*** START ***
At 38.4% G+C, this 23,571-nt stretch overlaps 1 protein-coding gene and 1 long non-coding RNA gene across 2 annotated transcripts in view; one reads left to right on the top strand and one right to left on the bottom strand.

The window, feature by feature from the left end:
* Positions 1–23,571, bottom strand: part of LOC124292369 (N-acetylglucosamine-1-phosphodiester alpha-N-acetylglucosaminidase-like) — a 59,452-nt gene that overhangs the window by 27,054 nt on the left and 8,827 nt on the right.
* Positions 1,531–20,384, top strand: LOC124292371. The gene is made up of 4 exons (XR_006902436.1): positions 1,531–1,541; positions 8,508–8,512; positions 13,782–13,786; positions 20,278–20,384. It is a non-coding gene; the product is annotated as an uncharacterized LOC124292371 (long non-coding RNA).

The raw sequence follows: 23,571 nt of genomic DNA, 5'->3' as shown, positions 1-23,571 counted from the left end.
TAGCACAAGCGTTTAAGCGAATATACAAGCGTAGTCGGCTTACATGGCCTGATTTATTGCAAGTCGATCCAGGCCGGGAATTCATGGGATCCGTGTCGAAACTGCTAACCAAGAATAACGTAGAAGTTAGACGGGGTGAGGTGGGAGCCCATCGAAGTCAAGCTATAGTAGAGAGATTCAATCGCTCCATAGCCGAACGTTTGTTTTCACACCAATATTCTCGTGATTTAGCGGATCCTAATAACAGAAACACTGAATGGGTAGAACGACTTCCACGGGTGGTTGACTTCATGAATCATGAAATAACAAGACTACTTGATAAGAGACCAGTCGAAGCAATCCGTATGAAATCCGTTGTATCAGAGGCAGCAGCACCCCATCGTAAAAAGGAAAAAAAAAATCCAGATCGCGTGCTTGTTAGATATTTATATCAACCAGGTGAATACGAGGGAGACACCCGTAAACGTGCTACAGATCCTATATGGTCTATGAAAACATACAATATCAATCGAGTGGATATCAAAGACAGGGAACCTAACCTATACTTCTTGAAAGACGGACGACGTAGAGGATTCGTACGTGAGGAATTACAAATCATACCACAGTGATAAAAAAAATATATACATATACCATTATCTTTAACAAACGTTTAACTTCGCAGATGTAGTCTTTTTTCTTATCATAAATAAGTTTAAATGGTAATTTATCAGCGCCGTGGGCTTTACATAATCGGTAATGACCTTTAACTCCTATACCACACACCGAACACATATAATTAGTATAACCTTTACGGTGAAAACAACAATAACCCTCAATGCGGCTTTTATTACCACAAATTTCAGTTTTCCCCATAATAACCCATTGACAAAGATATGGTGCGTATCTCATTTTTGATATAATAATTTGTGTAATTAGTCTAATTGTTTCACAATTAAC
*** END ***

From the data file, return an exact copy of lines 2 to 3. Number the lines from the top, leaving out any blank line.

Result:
The window, feature by feature from the left end:
* Positions 1–23,571, bottom strand: part of LOC124292369 (N-acetylglucosamine-1-phosphodiester alpha-N-acetylglucosaminidase-like) — a 59,452-nt gene that overhangs the window by 27,054 nt on the left and 8,827 nt on the right.